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Friday, September 27, 2013

Well, That Was Awful

Earlier this year, I wrote about my disappointment in season 7 of "Dexter."  What had the writers done?  For six-plus seasons, we accepted Dexter Morgan (Michael C. Hall)--loved him, even--despite his somewhat substantial character flaws: extreme introversion, general social awkwardness, and his frequent tendency to wrap people up in plastic and kill them.  We accepted this murderousness because Dexter operated by a code--a code that called on him to channel his homicidal urges and to kill only those people who truly deserved it: primarily, murderers who had eluded the criminal justice system.  This code was unbreakable; indeed, at an earlier point in the series, Dexter, confronted with the decision of whether to kill an innocent in order to avoid arrest, seemed prepared to turn himself in rather than break the code.  At the end of the seventh season, though, all that seemed to go out the window, as Dexter prepared to kill his lieutenant--and then condoned (if not encouraged) her murder by his sister Deb--in order to escape justice.  The shark had been jumped.

Nevertheless, when I heard that this season of "Dexter"--the eighth--would mark the end of the series, I decided to tune in.  I had come this far.  I might as well see how the whole thing ends.  And I have to say, having just watched the series finale, that I wasn't disappointed: It was as bad as I thought it was going to be.

To get the spoilers out of the way: At the end of the series, Dexter fakes his own death in a hurricane and leaves Miami for what appears to be the Pacific Northwest.  He has traded in his police laboratory for a logging camp (?)--and gotten pretty paunchy, too, I must say--and the last image we have of Dexter Morgan is him sitting at a dining room table, staring vacantly into the camera.  I was expecting at least to hear a "Tonight's the night" in voiceover--a nice way of bringing the series full circle and assuring us that Dexter was at least back to his old, righteous serial killer ways--but we were denied even that.  Which is to say, I have no idea what the ending is supposed to mean.  Oh, and Deb (Jennifer Carpenter) is dead.  And Harrison (Jadon Wells), Dexter's son, has been sent off to Argentina to live with Hannah McKay (Yvonne Strahovski),  the beautiful serial poisoner that Dexter fell in love with in season seven.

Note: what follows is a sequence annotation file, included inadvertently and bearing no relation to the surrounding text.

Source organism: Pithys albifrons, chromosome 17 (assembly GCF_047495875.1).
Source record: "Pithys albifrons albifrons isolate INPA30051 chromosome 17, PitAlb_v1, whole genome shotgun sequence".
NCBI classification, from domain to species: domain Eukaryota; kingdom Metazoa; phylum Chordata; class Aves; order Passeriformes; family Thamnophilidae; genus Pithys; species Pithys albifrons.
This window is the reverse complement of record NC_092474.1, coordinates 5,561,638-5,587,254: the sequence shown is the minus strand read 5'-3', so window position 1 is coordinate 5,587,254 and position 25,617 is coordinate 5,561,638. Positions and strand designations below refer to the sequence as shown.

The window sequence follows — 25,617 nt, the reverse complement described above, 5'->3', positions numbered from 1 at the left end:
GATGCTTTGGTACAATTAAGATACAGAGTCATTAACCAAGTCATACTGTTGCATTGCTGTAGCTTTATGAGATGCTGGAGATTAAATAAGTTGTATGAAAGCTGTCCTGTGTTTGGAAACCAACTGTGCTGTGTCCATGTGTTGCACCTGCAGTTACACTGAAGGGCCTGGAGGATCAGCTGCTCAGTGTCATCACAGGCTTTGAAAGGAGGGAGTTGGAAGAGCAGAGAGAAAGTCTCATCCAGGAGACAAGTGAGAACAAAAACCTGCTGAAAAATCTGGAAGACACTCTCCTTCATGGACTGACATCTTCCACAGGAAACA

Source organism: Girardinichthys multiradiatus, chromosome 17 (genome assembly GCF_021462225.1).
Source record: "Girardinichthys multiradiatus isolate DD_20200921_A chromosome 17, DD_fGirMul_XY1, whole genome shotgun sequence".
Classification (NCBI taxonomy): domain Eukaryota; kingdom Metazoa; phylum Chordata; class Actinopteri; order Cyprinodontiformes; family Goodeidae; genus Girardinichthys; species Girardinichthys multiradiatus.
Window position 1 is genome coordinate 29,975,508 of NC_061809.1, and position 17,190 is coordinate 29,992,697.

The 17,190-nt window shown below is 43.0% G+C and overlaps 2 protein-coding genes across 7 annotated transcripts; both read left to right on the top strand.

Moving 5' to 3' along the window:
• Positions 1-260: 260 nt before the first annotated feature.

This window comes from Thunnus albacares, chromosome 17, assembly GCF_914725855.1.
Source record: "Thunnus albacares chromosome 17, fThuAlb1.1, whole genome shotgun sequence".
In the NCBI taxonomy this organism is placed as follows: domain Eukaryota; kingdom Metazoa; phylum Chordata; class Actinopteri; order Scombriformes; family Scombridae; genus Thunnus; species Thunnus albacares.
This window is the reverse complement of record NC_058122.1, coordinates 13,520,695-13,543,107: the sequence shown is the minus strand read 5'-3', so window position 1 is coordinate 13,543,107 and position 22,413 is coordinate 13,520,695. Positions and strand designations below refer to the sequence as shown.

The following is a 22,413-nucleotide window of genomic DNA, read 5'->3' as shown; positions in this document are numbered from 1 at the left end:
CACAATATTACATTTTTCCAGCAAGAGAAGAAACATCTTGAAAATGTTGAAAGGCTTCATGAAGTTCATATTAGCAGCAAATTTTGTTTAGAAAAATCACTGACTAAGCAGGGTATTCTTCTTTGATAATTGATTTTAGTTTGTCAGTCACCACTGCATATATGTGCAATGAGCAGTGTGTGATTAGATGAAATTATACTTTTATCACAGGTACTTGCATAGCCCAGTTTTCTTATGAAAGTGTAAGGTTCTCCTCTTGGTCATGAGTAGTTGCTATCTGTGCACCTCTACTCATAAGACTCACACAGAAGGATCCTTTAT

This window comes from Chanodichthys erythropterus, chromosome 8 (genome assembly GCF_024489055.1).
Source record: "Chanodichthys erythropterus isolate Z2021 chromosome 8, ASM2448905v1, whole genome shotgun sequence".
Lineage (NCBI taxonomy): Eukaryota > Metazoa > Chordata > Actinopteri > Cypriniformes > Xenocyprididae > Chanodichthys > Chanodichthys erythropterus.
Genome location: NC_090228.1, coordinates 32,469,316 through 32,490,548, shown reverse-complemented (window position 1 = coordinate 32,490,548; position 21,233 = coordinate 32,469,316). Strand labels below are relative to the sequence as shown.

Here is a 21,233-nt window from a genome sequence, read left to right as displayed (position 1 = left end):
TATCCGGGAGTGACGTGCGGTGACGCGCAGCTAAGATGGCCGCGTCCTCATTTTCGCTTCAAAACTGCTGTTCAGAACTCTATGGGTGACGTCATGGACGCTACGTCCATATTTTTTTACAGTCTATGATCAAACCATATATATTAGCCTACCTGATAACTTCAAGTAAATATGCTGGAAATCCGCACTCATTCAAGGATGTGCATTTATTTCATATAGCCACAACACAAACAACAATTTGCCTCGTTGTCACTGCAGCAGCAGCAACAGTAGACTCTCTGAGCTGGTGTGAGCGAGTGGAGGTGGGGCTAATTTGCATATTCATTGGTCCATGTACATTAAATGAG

The worst part of all this is that the writers had a perfectly good--or at any rate, infinitely better--way to end the series.  They set everything up so well in the middle of the season.  Dexter got himself a protégé, Zack Hamilton (Sam Underwood).  Zack struggled with the same murderous compulsions as Dexter, and Dexter was training Zack in "the code."  And Zack was doing well, too, chalking up his first kill of "one who got away."  How appropriate would it have been to end the series with Dexter passing the torch to the next generation?  Hell, if the writers were totally married to the idea of ending the show with "Yukon Dexter," they could have done that, too, but at least they could have left us with a better sense of where things go from here.  But no: Zack gets killed off about two-thirds of the way through season eight, so. . . . Yeah, I don't know.

So for anyone out there who has not yet watched "Dexter," here's the deal: Watch the first four seasons (masterpieces--especially season four with John Lithgow).  If you desperately feel the need to decompress, season five ("Lumen") is a fitting denouement.  But stop there: You'll only disappoint yourself if you go further.

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